Nord Stream 1 pipeline to shut for three days, increasing pressure on Europe

The unscheduled maintenance order on the Nord Stream 1 pipeline, which runs under the Baltic Sea to Germany, deepens an energy standoff between Moscow and Brussels which has already helped send inflation surging in the region and raised the risk of rationing and recession.

Gazprom said the three-day shutdown was because the pipeline’s only remaining gas compressor requires maintenance, yet the move will bring further disruption particularly for Germany, which depends largely on deliveries from Moscow to power its industry.
The latest shut-down follows a 10-day scheduled annual maintenance that took place in July, and raised fears over whether Russia would resume supplies, which have been reduced since mid-June.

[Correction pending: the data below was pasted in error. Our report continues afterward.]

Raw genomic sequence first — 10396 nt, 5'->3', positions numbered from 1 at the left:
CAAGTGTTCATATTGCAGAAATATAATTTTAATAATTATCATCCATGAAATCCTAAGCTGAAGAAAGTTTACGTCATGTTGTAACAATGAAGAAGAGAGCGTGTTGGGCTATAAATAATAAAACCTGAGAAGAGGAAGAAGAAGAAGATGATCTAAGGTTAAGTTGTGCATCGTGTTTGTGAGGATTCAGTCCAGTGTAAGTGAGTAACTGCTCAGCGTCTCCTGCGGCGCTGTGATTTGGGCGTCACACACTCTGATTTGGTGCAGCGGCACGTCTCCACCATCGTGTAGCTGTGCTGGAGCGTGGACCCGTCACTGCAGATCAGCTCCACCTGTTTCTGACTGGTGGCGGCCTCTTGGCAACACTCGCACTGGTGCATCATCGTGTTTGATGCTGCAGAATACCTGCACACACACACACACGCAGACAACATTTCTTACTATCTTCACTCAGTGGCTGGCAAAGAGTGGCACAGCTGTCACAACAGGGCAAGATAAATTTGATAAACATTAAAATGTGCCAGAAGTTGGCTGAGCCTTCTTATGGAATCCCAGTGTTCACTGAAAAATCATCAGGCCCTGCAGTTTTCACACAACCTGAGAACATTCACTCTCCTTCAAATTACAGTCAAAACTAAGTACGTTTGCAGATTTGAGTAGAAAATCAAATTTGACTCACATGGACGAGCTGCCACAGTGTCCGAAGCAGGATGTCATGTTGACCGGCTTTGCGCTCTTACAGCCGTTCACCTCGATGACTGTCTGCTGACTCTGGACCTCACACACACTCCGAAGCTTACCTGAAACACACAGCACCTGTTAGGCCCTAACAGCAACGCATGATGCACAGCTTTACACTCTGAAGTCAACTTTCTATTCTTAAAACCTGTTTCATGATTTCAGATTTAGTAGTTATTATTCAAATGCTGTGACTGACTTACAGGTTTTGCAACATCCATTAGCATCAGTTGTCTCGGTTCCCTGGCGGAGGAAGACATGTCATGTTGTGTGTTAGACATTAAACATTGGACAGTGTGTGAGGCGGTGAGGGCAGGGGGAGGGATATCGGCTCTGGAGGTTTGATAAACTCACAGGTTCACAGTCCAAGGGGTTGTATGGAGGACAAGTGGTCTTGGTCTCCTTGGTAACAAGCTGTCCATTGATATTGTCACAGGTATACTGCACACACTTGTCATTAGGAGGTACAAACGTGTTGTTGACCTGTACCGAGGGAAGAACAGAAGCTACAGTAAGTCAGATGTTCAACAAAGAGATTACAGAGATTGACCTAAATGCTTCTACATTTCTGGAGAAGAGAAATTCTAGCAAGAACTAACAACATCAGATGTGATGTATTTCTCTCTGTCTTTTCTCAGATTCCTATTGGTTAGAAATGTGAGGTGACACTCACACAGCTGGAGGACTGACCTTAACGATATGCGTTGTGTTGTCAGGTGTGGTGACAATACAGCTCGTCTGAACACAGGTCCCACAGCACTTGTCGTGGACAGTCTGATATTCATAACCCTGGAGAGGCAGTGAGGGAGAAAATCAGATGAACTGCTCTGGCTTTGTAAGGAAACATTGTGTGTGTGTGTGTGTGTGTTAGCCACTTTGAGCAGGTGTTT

Germany has already had to give Uniper — its largest importer of Russian gas and the highest-profile corporate victim of Europe’s energy crisis so far — a 15 billion euro ($15.1 billion) bailout after Russia drastically cut flows, forcing it to buy gas elsewhere at much higher prices.

The broader Germany economic impact was highlighted in producer price data on Friday which in July saw their highest ever increases, both year-on-year and month-on-month, as energy costs skyrocket.

German dependence

The Nord Stream pipeline had already been running at just a fifth of its capacity, stoking fears that Russia could halt flows completely heading into the winter heating season and make it more difficult to fill up storage facilities.

Germany has made targeted efforts to fill…

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